4. The Newfoundland Dog Behaviour

As a puppy, this dog breed is playful, loud, and energetic. They love cuddling, playing with toys and is often seen tagging their owners.

They also slobber a lot, which can cause matted fur down their chest easily if not taken care of. Luckily, they enjoy water activities, and it is not uncommon for adults to jump into the family pool and enjoy the water.

Canadian fishermen took these dogs when out to fish because they are active dogs who can sense danger and will not hesitate to jump in and save someone. This has given them the term, ‘nanny dogs’.

5. Exercise Requirements

Newfoundland exercising

While these dogs are quiet, they are also quite energetic. They love jumping, running, swimming and playing with the household members. They have a strong work ethic, which means that they are good rule observers and can follow instructions with ease.

These dogs need mental stimulation, so teaching them tricks is not only adorable for the owners, but it is also great for the dogs.

They need toys to play with, and they need them quite often because they do go through them quickly. As a result, these are perfect dogs for dog sports and shows.

6. Diet Needs

Because they are large dogs, they need adequate food. They usually need high-quality food, two times a day, consisting of 5-6 cups in each serving.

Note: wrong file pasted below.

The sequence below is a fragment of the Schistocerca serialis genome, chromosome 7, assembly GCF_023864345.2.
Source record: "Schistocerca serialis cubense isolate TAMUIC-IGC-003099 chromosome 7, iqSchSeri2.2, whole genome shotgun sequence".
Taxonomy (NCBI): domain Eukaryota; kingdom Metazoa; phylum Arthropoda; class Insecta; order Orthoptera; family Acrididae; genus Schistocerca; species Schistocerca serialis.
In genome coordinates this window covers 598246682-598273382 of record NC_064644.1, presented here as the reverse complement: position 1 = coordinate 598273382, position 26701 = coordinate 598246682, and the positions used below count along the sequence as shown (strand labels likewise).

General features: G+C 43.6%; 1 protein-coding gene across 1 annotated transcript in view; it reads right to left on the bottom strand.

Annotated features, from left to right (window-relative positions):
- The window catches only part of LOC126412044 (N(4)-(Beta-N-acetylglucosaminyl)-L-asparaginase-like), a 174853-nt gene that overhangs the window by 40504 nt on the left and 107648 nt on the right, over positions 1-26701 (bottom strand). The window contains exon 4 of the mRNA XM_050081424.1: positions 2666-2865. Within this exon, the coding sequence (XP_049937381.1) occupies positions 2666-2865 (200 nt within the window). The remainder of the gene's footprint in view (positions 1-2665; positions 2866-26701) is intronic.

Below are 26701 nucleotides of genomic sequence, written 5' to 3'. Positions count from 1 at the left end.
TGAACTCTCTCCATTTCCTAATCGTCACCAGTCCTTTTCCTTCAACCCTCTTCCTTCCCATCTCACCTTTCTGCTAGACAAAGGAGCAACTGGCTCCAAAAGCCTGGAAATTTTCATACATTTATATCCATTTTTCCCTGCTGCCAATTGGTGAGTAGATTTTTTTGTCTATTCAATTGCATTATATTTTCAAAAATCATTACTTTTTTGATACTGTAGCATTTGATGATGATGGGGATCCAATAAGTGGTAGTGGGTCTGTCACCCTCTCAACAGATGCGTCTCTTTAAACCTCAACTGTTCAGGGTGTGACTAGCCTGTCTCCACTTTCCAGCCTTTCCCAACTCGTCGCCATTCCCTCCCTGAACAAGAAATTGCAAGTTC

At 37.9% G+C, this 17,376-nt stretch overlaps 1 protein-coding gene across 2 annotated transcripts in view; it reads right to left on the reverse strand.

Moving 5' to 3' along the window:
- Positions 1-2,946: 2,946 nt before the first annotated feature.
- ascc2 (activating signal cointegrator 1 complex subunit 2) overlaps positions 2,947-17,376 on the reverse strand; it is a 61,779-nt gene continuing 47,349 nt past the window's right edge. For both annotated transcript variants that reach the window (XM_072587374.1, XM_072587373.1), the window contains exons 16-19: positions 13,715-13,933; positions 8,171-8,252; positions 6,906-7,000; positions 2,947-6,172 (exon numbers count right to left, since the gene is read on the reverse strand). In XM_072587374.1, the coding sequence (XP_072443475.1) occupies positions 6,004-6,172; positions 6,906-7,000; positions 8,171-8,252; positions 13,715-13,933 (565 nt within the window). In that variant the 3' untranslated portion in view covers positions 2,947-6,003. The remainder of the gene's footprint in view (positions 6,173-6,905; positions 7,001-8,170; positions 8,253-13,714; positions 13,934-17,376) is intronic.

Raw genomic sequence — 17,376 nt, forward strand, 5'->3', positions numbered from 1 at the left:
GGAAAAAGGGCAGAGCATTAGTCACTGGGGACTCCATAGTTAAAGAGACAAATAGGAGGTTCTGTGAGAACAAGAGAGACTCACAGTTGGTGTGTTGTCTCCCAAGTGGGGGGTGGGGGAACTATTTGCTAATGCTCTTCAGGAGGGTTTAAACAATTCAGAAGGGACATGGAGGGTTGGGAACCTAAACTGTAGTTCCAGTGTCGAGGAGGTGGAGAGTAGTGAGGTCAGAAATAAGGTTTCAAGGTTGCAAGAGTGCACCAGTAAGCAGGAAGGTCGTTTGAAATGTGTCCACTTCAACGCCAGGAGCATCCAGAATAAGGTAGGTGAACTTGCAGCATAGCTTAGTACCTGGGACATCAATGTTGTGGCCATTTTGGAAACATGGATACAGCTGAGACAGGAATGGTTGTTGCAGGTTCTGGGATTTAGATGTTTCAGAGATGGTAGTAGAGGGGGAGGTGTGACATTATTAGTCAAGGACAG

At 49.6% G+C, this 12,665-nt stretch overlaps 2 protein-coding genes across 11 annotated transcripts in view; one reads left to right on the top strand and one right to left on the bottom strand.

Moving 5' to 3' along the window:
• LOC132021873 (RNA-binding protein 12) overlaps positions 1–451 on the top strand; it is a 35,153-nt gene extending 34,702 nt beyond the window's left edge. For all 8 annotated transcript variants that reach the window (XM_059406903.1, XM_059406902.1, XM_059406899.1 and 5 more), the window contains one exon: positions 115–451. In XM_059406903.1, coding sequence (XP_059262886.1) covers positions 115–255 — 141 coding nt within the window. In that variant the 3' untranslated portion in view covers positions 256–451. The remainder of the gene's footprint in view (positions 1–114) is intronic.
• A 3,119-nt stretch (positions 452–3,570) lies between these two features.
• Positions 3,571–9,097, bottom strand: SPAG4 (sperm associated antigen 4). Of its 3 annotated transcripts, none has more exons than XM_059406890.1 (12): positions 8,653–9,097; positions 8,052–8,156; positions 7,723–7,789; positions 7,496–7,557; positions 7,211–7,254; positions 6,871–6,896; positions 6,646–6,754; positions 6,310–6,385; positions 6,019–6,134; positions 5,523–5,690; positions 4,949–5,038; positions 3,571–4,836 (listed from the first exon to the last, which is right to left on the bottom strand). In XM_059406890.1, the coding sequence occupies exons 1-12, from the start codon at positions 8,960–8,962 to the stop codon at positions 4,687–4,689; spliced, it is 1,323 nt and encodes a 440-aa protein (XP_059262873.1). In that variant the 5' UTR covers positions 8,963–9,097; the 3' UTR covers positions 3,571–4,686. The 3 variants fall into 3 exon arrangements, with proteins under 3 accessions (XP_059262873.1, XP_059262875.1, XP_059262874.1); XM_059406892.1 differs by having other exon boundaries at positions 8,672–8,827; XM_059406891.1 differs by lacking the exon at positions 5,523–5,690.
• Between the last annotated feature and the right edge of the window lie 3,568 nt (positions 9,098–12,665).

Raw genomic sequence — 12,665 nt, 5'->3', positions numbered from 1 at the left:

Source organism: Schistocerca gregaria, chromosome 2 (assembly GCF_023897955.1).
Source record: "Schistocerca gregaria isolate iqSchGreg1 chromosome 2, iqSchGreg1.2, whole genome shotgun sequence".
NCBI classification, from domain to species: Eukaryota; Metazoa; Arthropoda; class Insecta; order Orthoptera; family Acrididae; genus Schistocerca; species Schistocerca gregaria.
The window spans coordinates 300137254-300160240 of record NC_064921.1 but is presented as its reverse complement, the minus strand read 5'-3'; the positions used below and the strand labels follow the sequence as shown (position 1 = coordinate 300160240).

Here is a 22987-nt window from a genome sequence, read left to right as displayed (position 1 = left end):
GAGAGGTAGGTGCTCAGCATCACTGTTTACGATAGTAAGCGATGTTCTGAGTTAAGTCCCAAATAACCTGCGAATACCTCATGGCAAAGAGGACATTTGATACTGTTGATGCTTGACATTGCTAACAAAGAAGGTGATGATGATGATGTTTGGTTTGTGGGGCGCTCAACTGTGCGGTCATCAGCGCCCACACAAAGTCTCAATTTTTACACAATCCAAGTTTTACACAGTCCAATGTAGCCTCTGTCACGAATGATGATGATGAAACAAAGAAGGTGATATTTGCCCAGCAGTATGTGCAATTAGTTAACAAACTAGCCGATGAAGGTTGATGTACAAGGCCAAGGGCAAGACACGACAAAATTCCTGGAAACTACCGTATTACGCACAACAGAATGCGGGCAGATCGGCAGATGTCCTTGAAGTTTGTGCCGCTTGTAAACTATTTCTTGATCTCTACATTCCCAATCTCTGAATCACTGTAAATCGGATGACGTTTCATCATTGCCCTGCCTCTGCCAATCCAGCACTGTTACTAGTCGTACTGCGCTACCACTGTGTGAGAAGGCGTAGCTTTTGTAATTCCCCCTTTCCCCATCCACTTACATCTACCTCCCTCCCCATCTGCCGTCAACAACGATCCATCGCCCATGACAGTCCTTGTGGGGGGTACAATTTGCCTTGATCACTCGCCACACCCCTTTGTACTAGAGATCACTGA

Their diet should be moderate protein and low fat.

Puppies need slow and steady growth, so it is important to keep an eye on them and their weight. What they eat also depends on their metabolism, so keep in touch with your vet and check in regularly. Teemed with regular exercise and this dog will thrive.

7. Trainability

Newfoundlands are very easy to train because they are obedient dogs. They are intelligent creatures that can understand commands easily. This is something that they carry in their genes, so with the right care, they learn quickly without a lot of resistance.

If not trained properly, these dogs can become very loud. But usually, this is not a problem as they can be easily trained.

8. Common Health Problems

While Newfoundlands, with the right care, are strong dogs, they are also prone to certain diseases. Diseases such as the Addison’s Disease is a serious condition that affects the dog’s adrenal gland and the signs of this disease should be taken care of immediately.

Cataracts and cherry eyes are also common diseases that afflict these species. They can be removed with the help of surgery, so it is important to visit the vet on a regular basis for general upkeep.

These dogs can also suffer from epilepsy that can cause mild to severe seizures. Seizures have varying symptoms, such as running around frantically, hiding, staggering. It can be frightening for owners, but your vet will offer help so you can help your dog manage it.

9. Who Should Adopt a Newfoundland

Being a family dog, this dog is suited for families and houses that have lots of space to run around. They are good for first-time owners and owners who don’t mind a playful puppy, or a playful adult, following them around.

Newfoundlands are lovable, gentle dogs who provide love and care forever one. They are big dogs with bigger hearts and is a perfect fit for loving families looking for a companion.